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The Memory String by Eve Bunting

The Memory String

by Eve Bunting

Other authors: Ted Rand (Illustrator)

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2223552,362 (4.34)None



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Showing 1-5 of 35 (next | show all)
In my opinion, this is a good book because it connects to the reader’s emotions. Laura cherishes a string of buttons because each button holds a piece of her family history. However, when her cat gets ahold of this string, the buttons become lost and scattered around the yard outside. With the help of her father and new step-mother, who eve is not fond of for replacing her mother, she find all but the button on her father’s old uniform. It’s her stepmother Jane who continuously searches and finds the button for Laura though which helps Laura begin to accept Jane. Readers can connect through the experience of losing a prized possession and how it made them feel, such as upset and worried that item would not be found just like Laura did. Readers can also connect to experiencing change in their lives and the emotions involved. Laura did not want to accept Jane as her stepmother because she believed Jane could never replace her real mother. The reader does not have to go through the same situation to connect to Laura. This connection can be made through an experience with change, such as moving and leaving old friends behind to starting a new job. Just because something new is occurring in life doesn’t mean the past has to be forgotten. ( )
  kkamin5 | Mar 20, 2016 |
I really enjoyed this book for several reasons. First, I really liked how the book had the main character going through a tough situation. The main character, Laura, had lost her mother at a young age and is still grieving. Her dad remarried and Laura has feelings of animosity towards her stepmother, Jane. The readers see Laura change and mature throughout the story. Laura begins to realize that she has been very hard on Jane and that Jane understands that this situation is hard for Laura. Laura came to realize this when she overheard Jane say, “Laura would rather have that button missing than have a replacement. It’s like a mother, no substitute allowed.” This story presents several valuable messages to children. First, that it is important to appreciate all the time you have with your loved ones. Also, that it is important to try and accept new people into your life. I also really liked how relatable this story is. The readers can really connect with this story if they have a stepparent or if they have lost a loved one. I also really enjoyed the illustrations. They were life like and colorful. You could easily tell how the characters were feeling not only by the descriptive writing, but by how detailed the characters’ facial expressions were in the illustrations. ( )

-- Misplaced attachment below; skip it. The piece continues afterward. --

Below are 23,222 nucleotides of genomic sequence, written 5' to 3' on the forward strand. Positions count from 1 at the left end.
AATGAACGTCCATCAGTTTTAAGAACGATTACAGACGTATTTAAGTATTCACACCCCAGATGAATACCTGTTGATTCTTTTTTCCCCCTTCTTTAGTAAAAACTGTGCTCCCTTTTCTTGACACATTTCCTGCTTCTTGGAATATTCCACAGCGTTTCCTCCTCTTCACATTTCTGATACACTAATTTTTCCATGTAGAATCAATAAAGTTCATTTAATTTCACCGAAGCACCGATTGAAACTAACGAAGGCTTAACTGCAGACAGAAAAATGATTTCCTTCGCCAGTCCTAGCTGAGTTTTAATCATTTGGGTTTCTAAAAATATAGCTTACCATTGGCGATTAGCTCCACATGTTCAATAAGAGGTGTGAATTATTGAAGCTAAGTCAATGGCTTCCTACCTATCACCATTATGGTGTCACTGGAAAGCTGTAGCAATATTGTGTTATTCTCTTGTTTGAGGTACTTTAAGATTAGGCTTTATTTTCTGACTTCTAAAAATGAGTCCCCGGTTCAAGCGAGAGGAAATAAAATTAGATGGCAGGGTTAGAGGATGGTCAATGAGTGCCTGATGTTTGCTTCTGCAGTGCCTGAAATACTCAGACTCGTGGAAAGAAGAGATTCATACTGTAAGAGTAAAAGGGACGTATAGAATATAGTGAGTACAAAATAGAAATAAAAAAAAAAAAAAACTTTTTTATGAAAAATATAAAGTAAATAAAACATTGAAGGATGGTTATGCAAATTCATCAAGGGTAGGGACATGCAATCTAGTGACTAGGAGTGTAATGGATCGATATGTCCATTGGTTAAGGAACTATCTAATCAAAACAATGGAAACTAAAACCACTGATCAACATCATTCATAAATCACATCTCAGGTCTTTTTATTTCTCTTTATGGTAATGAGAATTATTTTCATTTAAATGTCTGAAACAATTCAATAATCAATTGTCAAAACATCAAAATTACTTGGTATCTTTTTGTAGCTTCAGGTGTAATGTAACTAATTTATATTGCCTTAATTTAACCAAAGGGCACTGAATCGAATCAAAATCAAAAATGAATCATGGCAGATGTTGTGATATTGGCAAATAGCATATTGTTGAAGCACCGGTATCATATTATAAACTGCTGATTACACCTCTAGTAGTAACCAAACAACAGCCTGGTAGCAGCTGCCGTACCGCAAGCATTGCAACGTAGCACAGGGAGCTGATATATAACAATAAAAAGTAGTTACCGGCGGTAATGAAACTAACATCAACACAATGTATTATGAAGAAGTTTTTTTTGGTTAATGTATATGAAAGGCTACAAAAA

LBundi1 | Nov 8, 2015 |
This was a very well written story. ( )
  maddiemoof | Oct 20, 2015 |
A little girl has trouble accepting her father's new wife after her mother has died. ( )
  engpunk77 | Aug 10, 2015 |
This is a great realistic fiction story about a young girl who is coping with her mother's death and struggling to accept her new family. The story is told from the third person point of view and the characters and plot are relatable and realistic. I would recommend this book to any person or child struggling to accept new changes in life and how creating new memories are equally as important as preserving old ones.
  mtrail3 | Apr 25, 2015 |
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Author nameRoleType of authorWork?Status
Eve Buntingprimary authorall editionsconfirmed
Rand, TedIllustratorsecondary authorall editionsconfirmed
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Amazon.com Product Description (ISBN 0395861462, Hardcover)

Each button on Laura’s memory string represents a piece of her family history. The buttons Laura cherishes the most belonged to her mother—a button from her prom dress, a white one off her wedding dress, and a single small button from the nightgown she was wearing on the day she died. When the string breaks, Laura’s new stepmother, Jane, is there to comfort Laura and search for a missing button, just as Laura’s mother would have done. But it’s not the same—Jane isn’t Mom. In Eve Bunting’s moving story, beautifully illustrated by Ted Rand, Laura discovers that a memory string is not just for remembering the past: it’s also for recording new memories.

(retrieved from Amazon Thu, 12 Mar 2015 18:08:06 -0400)

While still grieving for her mother and unable to accept her stepmother, a girl clings to the memories represented by forty-three buttons on a string.

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